U.S. Sens. Richard Shelby and Tommy Tuberville should support expanding the Child Tax Credit (CTC) and Earned Income Tax Credit (EITC) in year-end budget legislation, 52 organizations across Alabama wrote in a letter sent to the senators Tuesday. Alabama Arise is among the groups that signed the letter.
The American Rescue Plan Act (ARPA) temporarily expanded the CTC for hundreds of thousands of Alabama children last year. The law also temporarily increased the maximum EITC for workers without children and broadened the age range for EITC eligibility. Those temporary improvements have expired, but Congress can renew them in the “lame duck” session beginning this week.
“We urge you to put families and workers first,” the groups wrote to Shelby and Tuberville. “There should be no expanded tax breaks for businesses and corporations without expanding the CTC and EITC.”
Child Tax Credit improvements helped cut U.S. child poverty rate by nearly half
Nearly 350,000 Alabama children would benefit from renewing the CTC improvements, according to the Center on Budget and Policy Priorities (CBPP), a nonprofit research organization in Washington, D.C. The impact would be especially significant for children of color across the state. Among Alabama children who would benefit from renewing the CTC improvements, 161,000 are Black, 130,000 are white and 41,000 are Hispanic, according to CBPP estimates.
The temporary CTC expansion worked swiftly and powerfully to ease suffering and expand economic opportunity, Census data shows. Monthly CTC payments last year helped families cover rising costs for necessities like food, utilities, rent and diapers. Overall, the policy kept more than 5 million Americans above the poverty line. It also contributed to a major nationwide reduction in the child poverty rate in 2021, with the Supplemental Poverty Measure for children falling from nearly 10% to about 5%.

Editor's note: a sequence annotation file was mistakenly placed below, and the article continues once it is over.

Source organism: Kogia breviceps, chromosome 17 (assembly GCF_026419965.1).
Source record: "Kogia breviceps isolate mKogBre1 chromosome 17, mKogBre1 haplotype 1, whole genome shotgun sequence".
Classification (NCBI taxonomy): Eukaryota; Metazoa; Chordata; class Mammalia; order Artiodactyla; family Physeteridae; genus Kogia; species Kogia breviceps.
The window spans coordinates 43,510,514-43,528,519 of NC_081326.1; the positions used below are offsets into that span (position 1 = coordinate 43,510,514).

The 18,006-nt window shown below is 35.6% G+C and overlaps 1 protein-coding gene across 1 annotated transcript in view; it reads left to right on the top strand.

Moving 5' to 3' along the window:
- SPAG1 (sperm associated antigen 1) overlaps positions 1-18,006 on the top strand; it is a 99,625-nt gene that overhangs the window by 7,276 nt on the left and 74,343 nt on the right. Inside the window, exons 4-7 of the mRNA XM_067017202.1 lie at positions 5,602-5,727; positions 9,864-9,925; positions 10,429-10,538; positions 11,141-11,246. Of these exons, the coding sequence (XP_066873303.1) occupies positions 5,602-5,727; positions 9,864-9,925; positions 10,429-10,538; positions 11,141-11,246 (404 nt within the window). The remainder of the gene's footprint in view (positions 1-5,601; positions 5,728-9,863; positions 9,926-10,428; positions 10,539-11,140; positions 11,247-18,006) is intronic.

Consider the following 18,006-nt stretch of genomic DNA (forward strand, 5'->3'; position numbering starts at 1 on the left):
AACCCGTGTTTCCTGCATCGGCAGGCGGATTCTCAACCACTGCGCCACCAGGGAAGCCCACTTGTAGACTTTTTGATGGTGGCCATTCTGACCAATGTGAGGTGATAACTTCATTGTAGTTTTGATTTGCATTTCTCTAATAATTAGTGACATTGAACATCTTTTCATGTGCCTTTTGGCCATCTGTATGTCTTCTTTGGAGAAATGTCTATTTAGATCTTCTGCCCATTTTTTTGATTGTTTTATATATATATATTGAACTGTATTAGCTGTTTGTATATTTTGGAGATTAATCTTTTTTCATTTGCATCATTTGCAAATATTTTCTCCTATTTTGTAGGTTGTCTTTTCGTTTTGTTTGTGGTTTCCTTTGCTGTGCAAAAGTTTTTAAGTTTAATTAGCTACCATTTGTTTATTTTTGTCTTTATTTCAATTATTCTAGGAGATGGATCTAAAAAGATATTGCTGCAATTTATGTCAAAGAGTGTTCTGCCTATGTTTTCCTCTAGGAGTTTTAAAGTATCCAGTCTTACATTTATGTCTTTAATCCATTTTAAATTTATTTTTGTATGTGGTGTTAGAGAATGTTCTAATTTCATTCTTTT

ARPA’s one-year CTC expansion increased the maximum credit for children under age 6 to $3,600, and for all other children to $3,000. It made the full CTC available to children living in families with low or no earnings. And it extended the credit to 17-year-olds, who previously were ineligible.
“Our nation’s historically high child poverty rate is a choice,” the organizations’ letter said. “Recent U.S. Census data reveals a fundamental truth: Congress has the power to make a different choice.”
EITC expansion increases boost financial stability for Alabama workers
The EITC improvements under ARPA also eased hardship for people across Alabama. More than 280,000 Alabamians with low incomes benefited from last year’s temporary EITC expansions. Nearly three in four had incomes below $20,400, according to estimates by the Institute on Taxation and Economic Policy.
ARPA temporarily raised the maximum EITC for working adults from roughly $530 to roughly $1,500. It also increased the income eligibility limit and expanded the age range of eligible workers. Those changes allowed adults aged 19-24 who are not full-time students to qualify, as well as people 65 and over.
“[CTC and EITC expansions] have proved effective to reduce child poverty and boost incomes for people who work but aren’t paid enough to make ends meet,” the groups’ letter said. “We hope we can count on you to fight for these policies to support kids and workers.”